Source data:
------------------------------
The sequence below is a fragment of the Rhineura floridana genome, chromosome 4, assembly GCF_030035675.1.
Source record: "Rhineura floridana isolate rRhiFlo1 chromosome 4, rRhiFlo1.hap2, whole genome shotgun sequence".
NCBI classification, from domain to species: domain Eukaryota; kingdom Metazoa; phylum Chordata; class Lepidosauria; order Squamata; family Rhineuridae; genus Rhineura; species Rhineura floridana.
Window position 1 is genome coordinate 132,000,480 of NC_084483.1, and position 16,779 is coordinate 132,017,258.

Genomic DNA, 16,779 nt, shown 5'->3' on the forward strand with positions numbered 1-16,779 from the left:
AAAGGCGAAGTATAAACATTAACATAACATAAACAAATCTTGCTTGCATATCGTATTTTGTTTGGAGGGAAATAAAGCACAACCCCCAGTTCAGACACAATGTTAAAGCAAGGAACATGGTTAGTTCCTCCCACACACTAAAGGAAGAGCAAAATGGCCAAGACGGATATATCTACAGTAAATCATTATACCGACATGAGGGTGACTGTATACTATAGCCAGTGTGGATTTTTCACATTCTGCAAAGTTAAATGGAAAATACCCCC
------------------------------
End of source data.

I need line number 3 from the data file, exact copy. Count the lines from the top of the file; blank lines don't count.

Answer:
NCBI classification, from domain to species: domain Eukaryota; kingdom Metazoa; phylum Chordata; class Lepidosauria; order Squamata; family Rhineuridae; genus Rhineura; species Rhineura floridana.